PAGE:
Wednesday 30 December 2015


The British Council has launched a campaign – backed by actor and broadcaster Larry Lamb – calling on people in the UK to make learning a foreign language their New Year’s resolution for 2016.

Following continued decline in language learning at both school and university levels across the UK, the #LearnALanguage drive aims to inspire more of us to think about the importance of learning a language and to take one up in 2016. 

Tackling just a phrase a day could see people greatly improve their language skills with 1000 words recognised as an achievable number that would allow a speaker to hold a simple conversation in another language. And with a recent British Council survey highlighting that more than half of the UK population (58%) regret losing the language skills that they acquired during their school days, it seems that many of us would indeed like to brush up our lost language skills – in fact, 42% of those surveyed said that they would be keen to revisit a language that they studied at school.1 

The call comes as exam entries for languages at GCSE and A-level fell once again in 2015 with 100,000 fewer GCSE language exams taken this year compared to a decade ago. Higher Education Statistics Agency data released in 2015 also showed that entries to modern foreign language degree courses had dropped by 16% since 2007/08. These are worrying trends given that employers are crying out for language skills2 and the UK’s current lack of them is estimated to be costing the country tens of billions of pounds.3 

Vicky Gough, Schools Adviser at the British Council, said: “The UK is currently facing a shortfall in people who can speak foreign languages. And with lots of free and innovative ways to get started, there has never been a better time to take up a new language. More than that, the benefits of learning one are huge – from boosting job prospects to acquiring the ability to understand and better connect with another culture. If the UK is to remain competitive on the international stage, we need far more of us to develop our language skills.”

The campaign has also received backing from actor and broadcaster Larry Lamb who speaks fluent French and German, as well as some Spanish and Italian. Lamb, who features in a new video4 released as part of the drive, said:

“Languages, for me, are about opening the world up. It gives you another soul, it gives you another person. My teacher, Miss Smith, started to teach us French. From learning French, I learnt German, from being in Germany I found out about amateur theatre and here I am today, talking to you about learning languages having had a career that’s gone on for 40 years now.” 

As part of the #LearnALanguage campaign, the British Council has produced a series of language learning videos with practical hints and tips to help people get started on their language learning journey in 2016. The British Council’s recent ‘A World of Experience’ study – published in December 2015 – also highlighted how international experience and language skills are hugely beneficial to individuals.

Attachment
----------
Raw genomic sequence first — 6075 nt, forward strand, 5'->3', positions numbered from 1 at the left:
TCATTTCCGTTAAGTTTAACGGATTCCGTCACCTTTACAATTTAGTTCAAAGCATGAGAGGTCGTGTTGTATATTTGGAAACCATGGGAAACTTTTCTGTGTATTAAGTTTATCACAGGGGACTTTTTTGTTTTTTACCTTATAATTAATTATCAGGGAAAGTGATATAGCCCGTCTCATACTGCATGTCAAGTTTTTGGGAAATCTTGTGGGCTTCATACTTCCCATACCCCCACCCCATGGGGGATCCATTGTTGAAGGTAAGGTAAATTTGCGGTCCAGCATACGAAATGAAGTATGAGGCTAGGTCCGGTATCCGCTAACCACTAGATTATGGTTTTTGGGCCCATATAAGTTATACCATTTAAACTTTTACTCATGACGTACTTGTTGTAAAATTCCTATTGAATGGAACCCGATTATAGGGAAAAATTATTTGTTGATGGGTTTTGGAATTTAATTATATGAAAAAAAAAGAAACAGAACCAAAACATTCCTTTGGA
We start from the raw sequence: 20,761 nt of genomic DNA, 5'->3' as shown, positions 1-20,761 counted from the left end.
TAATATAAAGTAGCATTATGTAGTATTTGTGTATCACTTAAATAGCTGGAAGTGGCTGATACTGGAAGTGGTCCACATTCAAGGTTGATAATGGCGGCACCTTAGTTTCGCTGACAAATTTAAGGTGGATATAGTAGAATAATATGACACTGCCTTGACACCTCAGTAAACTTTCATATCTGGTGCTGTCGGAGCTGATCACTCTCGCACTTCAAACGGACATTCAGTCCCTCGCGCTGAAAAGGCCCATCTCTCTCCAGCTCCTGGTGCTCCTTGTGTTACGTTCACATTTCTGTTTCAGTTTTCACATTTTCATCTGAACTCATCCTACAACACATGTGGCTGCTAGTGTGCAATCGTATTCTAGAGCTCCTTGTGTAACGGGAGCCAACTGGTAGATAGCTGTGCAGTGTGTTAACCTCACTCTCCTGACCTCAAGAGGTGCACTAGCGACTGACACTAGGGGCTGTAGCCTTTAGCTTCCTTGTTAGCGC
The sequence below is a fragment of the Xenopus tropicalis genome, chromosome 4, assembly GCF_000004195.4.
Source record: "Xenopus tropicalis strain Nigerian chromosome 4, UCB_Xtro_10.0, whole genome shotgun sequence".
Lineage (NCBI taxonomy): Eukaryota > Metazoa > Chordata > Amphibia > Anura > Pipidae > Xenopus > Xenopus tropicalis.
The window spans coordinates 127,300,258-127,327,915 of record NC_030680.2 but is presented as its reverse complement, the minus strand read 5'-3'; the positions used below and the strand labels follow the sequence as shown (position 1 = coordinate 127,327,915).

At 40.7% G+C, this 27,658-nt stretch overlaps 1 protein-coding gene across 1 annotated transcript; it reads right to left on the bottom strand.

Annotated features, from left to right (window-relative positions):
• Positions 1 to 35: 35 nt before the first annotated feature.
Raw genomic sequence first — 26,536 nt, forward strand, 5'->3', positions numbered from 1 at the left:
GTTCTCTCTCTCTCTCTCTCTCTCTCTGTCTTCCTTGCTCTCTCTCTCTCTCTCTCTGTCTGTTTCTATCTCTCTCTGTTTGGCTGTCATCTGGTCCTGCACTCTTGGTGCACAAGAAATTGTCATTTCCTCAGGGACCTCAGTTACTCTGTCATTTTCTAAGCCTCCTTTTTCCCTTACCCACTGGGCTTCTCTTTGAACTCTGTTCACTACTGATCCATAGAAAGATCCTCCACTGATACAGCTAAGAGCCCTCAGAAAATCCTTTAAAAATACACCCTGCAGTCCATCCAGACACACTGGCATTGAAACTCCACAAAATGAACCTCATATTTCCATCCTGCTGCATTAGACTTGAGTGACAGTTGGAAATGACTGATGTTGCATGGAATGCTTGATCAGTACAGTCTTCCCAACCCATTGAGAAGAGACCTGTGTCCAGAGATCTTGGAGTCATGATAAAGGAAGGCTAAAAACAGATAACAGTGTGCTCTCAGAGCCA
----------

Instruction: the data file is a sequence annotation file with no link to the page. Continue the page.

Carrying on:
Notes to Editor

For more information or to arrange an interview, contact Kristen McNicoll on 07765 898 738 or The out-of-hours press officer can also be reached on 07469 375160.

British Council spokespeople are available for interview.

Exam figures are taken from JCQ figures.

1. These statistics come from a Populus survey which interviewed a random sample of 2,080 GB adults aged 18+ from its online panel between 28-29 October 2015.  

2. Employers’ demand for more language skills in the UK workforce refers to the CBI/Pearson Education and Skills Survey 2014 which indicated that nearly two-thirds of firms identified a need for foreign language skills.

3. Independent research carried out on behalf of UK Trade & Investment by Professor James Foreman-Peck in 2014 shows that poor language skills and a lack of cultural understanding are holding back the UK’s trade performance at an estimated cost of £48 billion a year.

4. The video featuring Larry Lamb can be viewed here. It has been produced for the British Council by ITN Productions.

About the British Council

The British Council is the UK’s international organisation for cultural relations and educational opportunities. We create international opportunities for the people of the UK and other countries and build trust between them worldwide.

We work in more than 100 countries and our 8,000 staff – including 2,000 teachers – work with thousands of professionals and policy makers and millions of young people every year by teaching English, sharing the arts and delivering education and society programmes.

We are a UK charity governed by Royal Charter. A core publicly-funded grant provides 20 per cent of our turnover which last year was £864 million. The rest of our revenues are earned from services which customers around the world pay for, such as English classes and taking UK examinations, and also through education and development contracts and from partnerships with public and private organisations. All our work is in pursuit of our charitable purpose and supports prosperity and security for the UK and globally. 

For more information, please visit: You can also keep in touch with the British Council through and